CRESTVIEW — A local family's offer to donate equipment for a skate park in Twin Hills Park still stands, but unless city officials act promptly, it's going to another community.
CRESTVIEW — A local family's offer to donate equipment for a skate park in Twin Hills Park still stands, but unless city officials act promptly, it's going to another community.Public Works Director Wayne Steele told the City Council in January that the Hemphill family offered the city $120,000 worth of "like new" skate park equipment, including lighting.
"We passed up on Orlando, Jacksonville and Tampa because we wanted to put it local," James Hemphill said. "The only reason we bought into that was to put the park in Crestview, Florida."
The city's cost would be between the family's installation cost of $45,000 and $50,000, plus Public Works' expenses to install drainage and electrical services, Steele said.
According to October 2012 estimates received by Steele, a new, installed skate park would cost $240,000.
While the offer enthused council members, city attorney Jerry Miller cautioned officials to follow procurement procedures, including sending the project out for bid.
Following Miller's caution, no council action was taken on the offer.
"I've tried my best to make it happen, but Mr. Miller recommended against it," Steele said. "The objection was allowing them (the Hemphills) to install it without a bid."
Without direction from the council, Steele said his department can't prepare and issue bid proposals for the project.
City Councilman Tom Gordon, who supports the skate park, as well as a proposed linear park and dog park in the Community Redevelopment Agency district, said the city should pursue the Hemphill family's offer — if procurement rules are followed.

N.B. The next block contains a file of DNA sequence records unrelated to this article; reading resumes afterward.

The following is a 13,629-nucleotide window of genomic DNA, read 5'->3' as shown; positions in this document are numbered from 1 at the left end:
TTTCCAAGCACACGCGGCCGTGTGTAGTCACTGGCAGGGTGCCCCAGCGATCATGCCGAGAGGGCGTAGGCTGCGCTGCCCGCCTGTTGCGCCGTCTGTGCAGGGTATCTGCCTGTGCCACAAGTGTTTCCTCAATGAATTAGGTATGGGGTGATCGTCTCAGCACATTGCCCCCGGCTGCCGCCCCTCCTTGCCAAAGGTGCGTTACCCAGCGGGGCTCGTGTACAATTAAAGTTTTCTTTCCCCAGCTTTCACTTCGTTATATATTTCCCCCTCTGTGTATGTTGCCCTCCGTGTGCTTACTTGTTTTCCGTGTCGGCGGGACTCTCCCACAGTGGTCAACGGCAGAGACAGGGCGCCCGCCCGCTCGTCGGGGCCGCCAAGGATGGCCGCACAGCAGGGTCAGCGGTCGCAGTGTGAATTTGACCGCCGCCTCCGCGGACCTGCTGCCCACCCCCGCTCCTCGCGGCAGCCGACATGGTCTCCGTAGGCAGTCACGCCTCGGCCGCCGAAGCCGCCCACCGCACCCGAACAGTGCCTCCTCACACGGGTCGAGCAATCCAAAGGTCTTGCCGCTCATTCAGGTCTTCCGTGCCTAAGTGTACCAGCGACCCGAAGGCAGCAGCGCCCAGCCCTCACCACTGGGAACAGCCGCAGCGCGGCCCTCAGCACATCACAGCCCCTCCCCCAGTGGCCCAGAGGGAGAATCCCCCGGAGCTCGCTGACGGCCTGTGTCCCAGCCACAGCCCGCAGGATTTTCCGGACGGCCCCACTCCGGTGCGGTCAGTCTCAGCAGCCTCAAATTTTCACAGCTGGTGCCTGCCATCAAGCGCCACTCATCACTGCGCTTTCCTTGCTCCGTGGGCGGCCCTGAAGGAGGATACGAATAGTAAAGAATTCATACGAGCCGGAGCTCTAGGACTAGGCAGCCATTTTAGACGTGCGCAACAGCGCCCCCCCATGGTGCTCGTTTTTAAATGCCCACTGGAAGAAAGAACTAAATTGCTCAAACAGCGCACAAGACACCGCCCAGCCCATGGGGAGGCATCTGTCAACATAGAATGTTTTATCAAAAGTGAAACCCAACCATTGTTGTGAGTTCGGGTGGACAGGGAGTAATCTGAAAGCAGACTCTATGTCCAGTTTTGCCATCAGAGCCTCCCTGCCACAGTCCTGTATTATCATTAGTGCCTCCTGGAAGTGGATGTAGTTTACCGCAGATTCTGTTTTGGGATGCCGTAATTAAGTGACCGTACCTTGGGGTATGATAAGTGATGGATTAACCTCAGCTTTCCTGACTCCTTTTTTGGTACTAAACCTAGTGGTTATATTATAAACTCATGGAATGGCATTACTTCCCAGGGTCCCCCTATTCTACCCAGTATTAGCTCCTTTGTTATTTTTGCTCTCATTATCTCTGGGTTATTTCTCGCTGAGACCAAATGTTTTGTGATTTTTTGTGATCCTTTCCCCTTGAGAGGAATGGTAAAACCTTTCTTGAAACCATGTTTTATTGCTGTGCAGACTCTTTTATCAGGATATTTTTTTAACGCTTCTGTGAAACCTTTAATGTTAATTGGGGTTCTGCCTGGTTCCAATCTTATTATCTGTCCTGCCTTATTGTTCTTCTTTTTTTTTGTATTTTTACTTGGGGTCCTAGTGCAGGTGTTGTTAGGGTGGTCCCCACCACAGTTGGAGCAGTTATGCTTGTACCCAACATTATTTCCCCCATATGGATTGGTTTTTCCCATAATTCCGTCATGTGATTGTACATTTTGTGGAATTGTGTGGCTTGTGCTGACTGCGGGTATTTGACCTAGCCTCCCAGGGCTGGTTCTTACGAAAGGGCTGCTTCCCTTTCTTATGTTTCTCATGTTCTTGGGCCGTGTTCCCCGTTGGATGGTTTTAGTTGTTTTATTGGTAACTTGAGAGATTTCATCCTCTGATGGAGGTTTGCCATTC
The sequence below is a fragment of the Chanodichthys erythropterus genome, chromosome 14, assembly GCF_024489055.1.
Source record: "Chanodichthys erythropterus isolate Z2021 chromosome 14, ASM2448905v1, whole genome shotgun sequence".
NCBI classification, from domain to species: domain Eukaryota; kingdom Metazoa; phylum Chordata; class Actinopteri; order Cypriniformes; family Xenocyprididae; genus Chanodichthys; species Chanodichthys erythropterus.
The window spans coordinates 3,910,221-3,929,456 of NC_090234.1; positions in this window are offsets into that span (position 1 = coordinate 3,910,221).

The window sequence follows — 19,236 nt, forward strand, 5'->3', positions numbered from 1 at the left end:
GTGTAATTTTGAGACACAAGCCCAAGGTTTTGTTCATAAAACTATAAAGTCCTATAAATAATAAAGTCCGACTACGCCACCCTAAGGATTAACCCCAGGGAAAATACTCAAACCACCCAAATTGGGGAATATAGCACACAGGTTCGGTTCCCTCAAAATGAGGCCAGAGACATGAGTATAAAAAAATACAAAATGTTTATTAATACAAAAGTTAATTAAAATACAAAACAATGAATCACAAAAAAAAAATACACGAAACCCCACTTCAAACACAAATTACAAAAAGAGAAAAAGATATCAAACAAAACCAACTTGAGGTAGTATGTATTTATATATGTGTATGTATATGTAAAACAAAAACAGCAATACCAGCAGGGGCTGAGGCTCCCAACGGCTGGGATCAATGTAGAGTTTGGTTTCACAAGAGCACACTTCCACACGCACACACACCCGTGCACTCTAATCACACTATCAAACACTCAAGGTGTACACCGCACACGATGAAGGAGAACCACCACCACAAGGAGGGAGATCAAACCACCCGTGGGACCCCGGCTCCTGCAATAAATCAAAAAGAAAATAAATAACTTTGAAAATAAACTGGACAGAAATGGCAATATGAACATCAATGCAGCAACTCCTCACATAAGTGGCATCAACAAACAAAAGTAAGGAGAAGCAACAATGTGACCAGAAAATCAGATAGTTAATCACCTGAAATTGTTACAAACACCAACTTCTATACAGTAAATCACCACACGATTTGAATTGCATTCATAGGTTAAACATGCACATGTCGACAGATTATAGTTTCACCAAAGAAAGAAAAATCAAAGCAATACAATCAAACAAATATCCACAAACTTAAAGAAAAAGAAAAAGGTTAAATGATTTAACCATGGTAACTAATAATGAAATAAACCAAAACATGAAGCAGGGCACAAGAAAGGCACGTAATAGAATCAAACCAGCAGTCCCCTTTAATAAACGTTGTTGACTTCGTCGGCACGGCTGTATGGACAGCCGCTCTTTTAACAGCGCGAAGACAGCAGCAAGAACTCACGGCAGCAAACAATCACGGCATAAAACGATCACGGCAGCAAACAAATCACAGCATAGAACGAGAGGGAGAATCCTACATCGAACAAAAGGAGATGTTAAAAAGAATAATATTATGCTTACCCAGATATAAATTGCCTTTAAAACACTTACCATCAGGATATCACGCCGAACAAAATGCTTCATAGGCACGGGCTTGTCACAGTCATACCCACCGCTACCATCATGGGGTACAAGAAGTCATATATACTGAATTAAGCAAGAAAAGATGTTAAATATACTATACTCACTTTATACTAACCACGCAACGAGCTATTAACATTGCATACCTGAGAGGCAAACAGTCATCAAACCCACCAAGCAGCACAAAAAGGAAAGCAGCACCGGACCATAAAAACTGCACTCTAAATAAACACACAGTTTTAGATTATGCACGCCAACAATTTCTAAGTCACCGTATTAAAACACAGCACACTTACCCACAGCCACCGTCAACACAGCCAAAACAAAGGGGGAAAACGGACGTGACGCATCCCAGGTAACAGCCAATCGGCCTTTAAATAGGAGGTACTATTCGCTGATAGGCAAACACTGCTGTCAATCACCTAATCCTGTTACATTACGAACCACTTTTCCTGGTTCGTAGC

"The skate park is certainly viable, but we have to make sure we don't do anything that's not transparent," Gordon said. "It's the taxpayers' money .... We have to make sure we put everything out for bid and everything is done properly."
Steele simply phoning each council member to seek a consensus would start the process, Gordon said.
Meanwhile, the equipment is in storage at a monthly $3,000 fee, which, if the family's gift is accepted, would be added to the city's cost, Hemphill said.
A safer place to skate
Possibly losing a long-hoped-for skate park due to government procedures concerns skaters like Crestview High School senior Dylan McClard.
Pausing Thursday afternoon while skating along a residential street, Dylan said if installation is the only issue, "Honestly, I'd be willing to install it myself if it meant we got a skate park."
The closest skate parks are in Niceville and Pensacola, but for area skaters without driver's licenses or access to a car, the only local option is city streets and parking lots. Skaters are sometimes shooed off the latter.
"Skating around neighborhoods isn't bad, but it'd be a lot more fun and entertaining in a park," Dylan said. "It gives people like us a place to be out of the way; a place to do something we like and not get in trouble for it."
Hemphill said his family had kids like Dylan in mind when they acquired the park equipment for a gift to the city.
"They kept questioning our family and our motives," Hemphill said. "There's no better motive than trying to help the kids."
"Most of my friends would like to learn to skate," Dylan said. "I'm sure a park would give them the initiative to learn, but those of us who do skate, we'd be there! It's safer to skate in a park."
Email News Bulletin Staff Writer Brian Hughes, follow him on Twitter or call 850-682-6524.